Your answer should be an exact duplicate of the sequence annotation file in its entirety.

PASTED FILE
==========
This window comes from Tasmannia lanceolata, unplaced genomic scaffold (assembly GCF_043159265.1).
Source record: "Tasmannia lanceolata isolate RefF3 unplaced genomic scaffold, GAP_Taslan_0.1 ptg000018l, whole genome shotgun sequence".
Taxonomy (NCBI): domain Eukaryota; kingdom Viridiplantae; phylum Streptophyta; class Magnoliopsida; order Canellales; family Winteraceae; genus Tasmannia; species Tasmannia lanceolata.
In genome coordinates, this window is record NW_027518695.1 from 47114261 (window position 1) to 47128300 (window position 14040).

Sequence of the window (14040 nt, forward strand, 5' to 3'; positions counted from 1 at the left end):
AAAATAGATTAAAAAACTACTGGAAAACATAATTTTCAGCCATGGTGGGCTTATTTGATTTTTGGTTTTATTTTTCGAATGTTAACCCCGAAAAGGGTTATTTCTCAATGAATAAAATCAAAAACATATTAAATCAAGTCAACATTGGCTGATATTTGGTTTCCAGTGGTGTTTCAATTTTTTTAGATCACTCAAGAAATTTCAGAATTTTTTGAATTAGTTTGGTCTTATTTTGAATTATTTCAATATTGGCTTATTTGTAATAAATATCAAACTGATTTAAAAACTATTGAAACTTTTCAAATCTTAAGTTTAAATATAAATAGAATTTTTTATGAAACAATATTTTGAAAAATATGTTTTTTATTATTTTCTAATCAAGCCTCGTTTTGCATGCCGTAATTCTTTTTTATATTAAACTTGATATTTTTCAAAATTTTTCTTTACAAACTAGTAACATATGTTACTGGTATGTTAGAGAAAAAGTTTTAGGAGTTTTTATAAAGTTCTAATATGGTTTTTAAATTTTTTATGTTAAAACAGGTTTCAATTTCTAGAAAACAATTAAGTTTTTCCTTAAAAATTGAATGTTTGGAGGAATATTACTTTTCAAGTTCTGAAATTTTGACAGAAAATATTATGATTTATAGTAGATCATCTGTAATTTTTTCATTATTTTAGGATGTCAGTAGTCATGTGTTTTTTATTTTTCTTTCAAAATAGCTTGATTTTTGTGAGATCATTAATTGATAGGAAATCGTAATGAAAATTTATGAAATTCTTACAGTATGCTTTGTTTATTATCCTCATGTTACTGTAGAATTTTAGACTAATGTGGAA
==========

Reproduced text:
This window comes from Tasmannia lanceolata, unplaced genomic scaffold (assembly GCF_043159265.1).
Source record: "Tasmannia lanceolata isolate RefF3 unplaced genomic scaffold, GAP_Taslan_0.1 ptg000018l, whole genome shotgun sequence".
Taxonomy (NCBI): domain Eukaryota; kingdom Viridiplantae; phylum Streptophyta; class Magnoliopsida; order Canellales; family Winteraceae; genus Tasmannia; species Tasmannia lanceolata.
In genome coordinates, this window is record NW_027518695.1 from 47114261 (window position 1) to 47128300 (window position 14040).

Sequence of the window (14040 nt, forward strand, 5' to 3'; positions counted from 1 at the left end):
AAAATAGATTAAAAAACTACTGGAAAACATAATTTTCAGCCATGGTGGGCTTATTTGATTTTTGGTTTTATTTTTCGAATGTTAACCCCGAAAAGGGTTATTTCTCAATGAATAAAATCAAAAACATATTAAATCAAGTCAACATTGGCTGATATTTGGTTTCCAGTGGTGTTTCAATTTTTTTAGATCACTCAAGAAATTTCAGAATTTTTTGAATTAGTTTGGTCTTATTTTGAATTATTTCAATATTGGCTTATTTGTAATAAATATCAAACTGATTTAAAAACTATTGAAACTTTTCAAATCTTAAGTTTAAATATAAATAGAATTTTTTATGAAACAATATTTTGAAAAATATGTTTTTTATTATTTTCTAATCAAGCCTCGTTTTGCATGCCGTAATTCTTTTTTATATTAAACTTGATATTTTTCAAAATTTTTCTTTACAAACTAGTAACATATGTTACTGGTATGTTAGAGAAAAAGTTTTAGGAGTTTTTATAAAGTTCTAATATGGTTTTTAAATTTTTTATGTTAAAACAGGTTTCAATTTCTAGAAAACAATTAAGTTTTTCCTTAAAAATTGAATGTTTGGAGGAATATTACTTTTCAAGTTCTGAAATTTTGACAGAAAATATTATGATTTATAGTAGATCATCTGTAATTTTTTCATTATTTTAGGATGTCAGTAGTCATGTGTTTTTTATTTTTCTTTCAAAATAGCTTGATTTTTGTGAGATCATTAATTGATAGGAAATCGTAATGAAAATTTATGAAATTCTTACAGTATGCTTTGTTTATTATCCTCATGTTACTGTAGAATTTTAGACTAATGTGGAA